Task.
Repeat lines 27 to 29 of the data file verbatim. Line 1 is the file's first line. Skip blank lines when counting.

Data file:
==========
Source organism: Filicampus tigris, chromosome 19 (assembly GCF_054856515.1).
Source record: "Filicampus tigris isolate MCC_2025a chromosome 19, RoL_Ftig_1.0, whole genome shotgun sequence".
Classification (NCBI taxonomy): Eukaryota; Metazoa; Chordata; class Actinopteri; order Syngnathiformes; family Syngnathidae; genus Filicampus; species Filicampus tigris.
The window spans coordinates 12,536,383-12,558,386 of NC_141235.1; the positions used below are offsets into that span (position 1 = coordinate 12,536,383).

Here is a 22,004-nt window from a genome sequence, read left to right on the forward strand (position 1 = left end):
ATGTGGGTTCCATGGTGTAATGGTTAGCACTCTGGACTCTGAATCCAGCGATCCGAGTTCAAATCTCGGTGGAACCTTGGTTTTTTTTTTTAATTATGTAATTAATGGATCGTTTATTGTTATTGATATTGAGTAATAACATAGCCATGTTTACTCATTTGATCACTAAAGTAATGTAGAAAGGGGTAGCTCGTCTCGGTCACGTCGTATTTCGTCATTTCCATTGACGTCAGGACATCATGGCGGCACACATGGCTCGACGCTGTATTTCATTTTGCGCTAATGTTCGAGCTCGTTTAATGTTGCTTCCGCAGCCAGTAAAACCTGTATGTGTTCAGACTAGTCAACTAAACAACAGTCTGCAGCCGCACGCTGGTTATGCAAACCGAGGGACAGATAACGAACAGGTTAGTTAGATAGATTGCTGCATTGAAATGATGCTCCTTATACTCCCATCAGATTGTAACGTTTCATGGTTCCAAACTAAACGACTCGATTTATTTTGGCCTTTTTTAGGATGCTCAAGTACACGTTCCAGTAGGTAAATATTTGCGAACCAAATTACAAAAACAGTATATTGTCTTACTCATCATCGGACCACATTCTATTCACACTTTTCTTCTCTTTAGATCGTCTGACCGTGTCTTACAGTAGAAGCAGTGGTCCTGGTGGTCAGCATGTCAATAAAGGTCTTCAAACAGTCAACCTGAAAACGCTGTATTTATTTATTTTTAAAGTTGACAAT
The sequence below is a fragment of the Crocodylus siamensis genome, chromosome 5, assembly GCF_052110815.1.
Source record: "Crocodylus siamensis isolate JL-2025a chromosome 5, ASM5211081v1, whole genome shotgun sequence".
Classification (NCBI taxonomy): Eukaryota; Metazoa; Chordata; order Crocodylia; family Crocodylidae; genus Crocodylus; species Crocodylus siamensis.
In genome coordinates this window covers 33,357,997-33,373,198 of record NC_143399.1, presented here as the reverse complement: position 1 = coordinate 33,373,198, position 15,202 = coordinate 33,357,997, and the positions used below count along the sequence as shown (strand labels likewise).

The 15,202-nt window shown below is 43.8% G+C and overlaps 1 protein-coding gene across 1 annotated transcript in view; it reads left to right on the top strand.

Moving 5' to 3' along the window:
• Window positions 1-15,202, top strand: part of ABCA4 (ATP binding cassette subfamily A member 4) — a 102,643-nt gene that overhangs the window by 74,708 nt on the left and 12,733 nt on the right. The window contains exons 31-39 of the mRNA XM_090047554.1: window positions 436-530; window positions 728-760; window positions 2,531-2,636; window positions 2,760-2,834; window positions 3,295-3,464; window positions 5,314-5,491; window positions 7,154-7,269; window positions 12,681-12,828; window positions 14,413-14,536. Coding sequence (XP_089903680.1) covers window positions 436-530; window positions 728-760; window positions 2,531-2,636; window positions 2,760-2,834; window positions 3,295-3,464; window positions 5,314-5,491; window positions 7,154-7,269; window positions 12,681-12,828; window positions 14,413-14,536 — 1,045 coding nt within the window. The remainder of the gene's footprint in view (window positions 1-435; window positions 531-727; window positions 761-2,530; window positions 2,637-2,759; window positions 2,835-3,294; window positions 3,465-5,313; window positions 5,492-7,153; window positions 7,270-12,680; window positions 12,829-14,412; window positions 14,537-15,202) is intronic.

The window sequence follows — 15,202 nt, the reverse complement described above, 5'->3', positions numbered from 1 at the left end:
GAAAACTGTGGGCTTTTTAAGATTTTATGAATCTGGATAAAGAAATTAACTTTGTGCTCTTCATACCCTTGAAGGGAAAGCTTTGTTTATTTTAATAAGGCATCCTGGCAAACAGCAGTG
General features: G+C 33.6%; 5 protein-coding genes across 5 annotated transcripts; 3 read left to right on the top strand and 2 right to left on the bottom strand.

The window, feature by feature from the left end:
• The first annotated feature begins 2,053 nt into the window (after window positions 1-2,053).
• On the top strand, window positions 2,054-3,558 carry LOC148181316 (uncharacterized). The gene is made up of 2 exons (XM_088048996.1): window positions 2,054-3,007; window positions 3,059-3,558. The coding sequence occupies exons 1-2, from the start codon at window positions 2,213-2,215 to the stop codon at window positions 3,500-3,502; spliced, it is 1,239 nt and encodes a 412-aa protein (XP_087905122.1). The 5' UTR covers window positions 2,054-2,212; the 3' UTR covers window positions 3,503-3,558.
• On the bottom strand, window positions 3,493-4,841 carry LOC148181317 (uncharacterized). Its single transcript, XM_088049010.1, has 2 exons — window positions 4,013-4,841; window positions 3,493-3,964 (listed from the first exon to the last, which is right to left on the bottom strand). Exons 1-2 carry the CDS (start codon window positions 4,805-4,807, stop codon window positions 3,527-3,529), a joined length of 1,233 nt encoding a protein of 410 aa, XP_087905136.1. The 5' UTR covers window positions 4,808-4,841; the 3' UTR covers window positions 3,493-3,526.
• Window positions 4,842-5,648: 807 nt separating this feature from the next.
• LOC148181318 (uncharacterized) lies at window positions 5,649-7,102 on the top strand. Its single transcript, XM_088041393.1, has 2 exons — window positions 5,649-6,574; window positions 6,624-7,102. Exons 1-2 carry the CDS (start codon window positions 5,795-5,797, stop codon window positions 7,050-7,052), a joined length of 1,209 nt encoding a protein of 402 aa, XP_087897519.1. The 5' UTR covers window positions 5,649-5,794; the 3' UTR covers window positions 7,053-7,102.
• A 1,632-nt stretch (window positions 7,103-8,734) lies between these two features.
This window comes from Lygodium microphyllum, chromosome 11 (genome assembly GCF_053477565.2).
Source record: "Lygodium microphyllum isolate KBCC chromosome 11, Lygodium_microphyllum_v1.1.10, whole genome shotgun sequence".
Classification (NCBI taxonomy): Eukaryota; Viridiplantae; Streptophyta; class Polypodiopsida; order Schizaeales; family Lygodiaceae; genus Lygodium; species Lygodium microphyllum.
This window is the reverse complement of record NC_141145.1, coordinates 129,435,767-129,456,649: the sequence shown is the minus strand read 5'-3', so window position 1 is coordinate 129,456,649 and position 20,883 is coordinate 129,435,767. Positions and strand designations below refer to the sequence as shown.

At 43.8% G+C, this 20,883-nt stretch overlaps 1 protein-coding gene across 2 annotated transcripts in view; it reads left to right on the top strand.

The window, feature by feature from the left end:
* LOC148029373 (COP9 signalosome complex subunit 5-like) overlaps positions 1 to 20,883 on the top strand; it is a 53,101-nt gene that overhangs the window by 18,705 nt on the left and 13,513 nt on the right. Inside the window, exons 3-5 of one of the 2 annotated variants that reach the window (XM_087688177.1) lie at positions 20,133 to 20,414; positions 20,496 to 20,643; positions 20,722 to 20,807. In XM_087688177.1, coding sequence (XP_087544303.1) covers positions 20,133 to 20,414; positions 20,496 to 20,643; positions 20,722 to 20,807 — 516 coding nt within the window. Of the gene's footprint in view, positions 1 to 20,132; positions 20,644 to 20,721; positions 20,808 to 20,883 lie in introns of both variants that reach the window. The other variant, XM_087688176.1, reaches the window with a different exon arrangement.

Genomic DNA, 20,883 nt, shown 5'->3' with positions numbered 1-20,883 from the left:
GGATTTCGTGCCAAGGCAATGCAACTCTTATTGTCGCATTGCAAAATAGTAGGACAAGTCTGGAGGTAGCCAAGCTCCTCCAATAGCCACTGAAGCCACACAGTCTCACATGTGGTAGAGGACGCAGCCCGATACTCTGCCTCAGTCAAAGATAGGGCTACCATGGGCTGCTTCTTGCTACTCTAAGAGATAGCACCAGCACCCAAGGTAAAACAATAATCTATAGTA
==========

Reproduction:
This window is the reverse complement of record NC_141145.1, coordinates 129,435,767-129,456,649: the sequence shown is the minus strand read 5'-3', so window position 1 is coordinate 129,456,649 and position 20,883 is coordinate 129,435,767. Positions and strand designations below refer to the sequence as shown.

At 43.8% G+C, this 20,883-nt stretch overlaps 1 protein-coding gene across 2 annotated transcripts in view; it reads left to right on the top strand.

The window, feature by feature from the left end: